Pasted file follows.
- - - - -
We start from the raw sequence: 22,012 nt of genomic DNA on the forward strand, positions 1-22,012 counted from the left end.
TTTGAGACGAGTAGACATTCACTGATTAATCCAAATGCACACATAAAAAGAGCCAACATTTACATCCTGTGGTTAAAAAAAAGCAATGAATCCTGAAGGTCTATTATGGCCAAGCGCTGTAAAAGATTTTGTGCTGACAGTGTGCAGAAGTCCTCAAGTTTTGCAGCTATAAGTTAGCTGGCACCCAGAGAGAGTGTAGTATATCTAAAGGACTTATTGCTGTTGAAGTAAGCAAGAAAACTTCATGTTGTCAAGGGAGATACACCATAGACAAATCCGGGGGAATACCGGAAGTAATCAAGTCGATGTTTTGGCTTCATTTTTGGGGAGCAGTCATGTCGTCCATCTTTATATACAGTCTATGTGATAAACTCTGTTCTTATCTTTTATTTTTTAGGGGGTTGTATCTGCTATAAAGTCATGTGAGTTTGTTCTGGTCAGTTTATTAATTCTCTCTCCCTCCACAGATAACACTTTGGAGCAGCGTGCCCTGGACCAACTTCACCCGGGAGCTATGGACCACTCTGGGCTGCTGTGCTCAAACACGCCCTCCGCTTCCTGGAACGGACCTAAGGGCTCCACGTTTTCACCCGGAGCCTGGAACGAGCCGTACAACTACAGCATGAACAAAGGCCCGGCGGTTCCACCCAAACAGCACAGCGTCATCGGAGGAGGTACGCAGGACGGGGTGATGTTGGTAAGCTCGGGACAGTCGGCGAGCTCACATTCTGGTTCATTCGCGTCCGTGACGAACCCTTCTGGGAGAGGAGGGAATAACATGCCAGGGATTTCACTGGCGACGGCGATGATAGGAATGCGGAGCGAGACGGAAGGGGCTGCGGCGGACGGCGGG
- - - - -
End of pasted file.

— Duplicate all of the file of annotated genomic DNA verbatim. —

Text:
We start from the raw sequence: 22,012 nt of genomic DNA on the forward strand, positions 1-22,012 counted from the left end.
TTTGAGACGAGTAGACATTCACTGATTAATCCAAATGCACACATAAAAAGAGCCAACATTTACATCCTGTGGTTAAAAAAAAGCAATGAATCCTGAAGGTCTATTATGGCCAAGCGCTGTAAAAGATTTTGTGCTGACAGTGTGCAGAAGTCCTCAAGTTTTGCAGCTATAAGTTAGCTGGCACCCAGAGAGAGTGTAGTATATCTAAAGGACTTATTGCTGTTGAAGTAAGCAAGAAAACTTCATGTTGTCAAGGGAGATACACCATAGACAAATCCGGGGGAATACCGGAAGTAATCAAGTCGATGTTTTGGCTTCATTTTTGGGGAGCAGTCATGTCGTCCATCTTTATATACAGTCTATGTGATAAACTCTGTTCTTATCTTTTATTTTTTAGGGGGTTGTATCTGCTATAAAGTCATGTGAGTTTGTTCTGGTCAGTTTATTAATTCTCTCTCCCTCCACAGATAACACTTTGGAGCAGCGTGCCCTGGACCAACTTCACCCGGGAGCTATGGACCACTCTGGGCTGCTGTGCTCAAACACGCCCTCCGCTTCCTGGAACGGACCTAAGGGCTCCACGTTTTCACCCGGAGCCTGGAACGAGCCGTACAACTACAGCATGAACAAAGGCCCGGCGGTTCCACCCAAACAGCACAGCGTCATCGGAGGAGGTACGCAGGACGGGGTGATGTTGGTAAGCTCGGGACAGTCGGCGAGCTCACATTCTGGTTCATTCGCGTCCGTGACGAACCCTTCTGGGAGAGGAGGGAATAACATGCCAGGGATTTCACTGGCGACGGCGATGATAGGAATGCGGAGCGAGACGGAAGGGGCTGCGGCGGACGGCGGG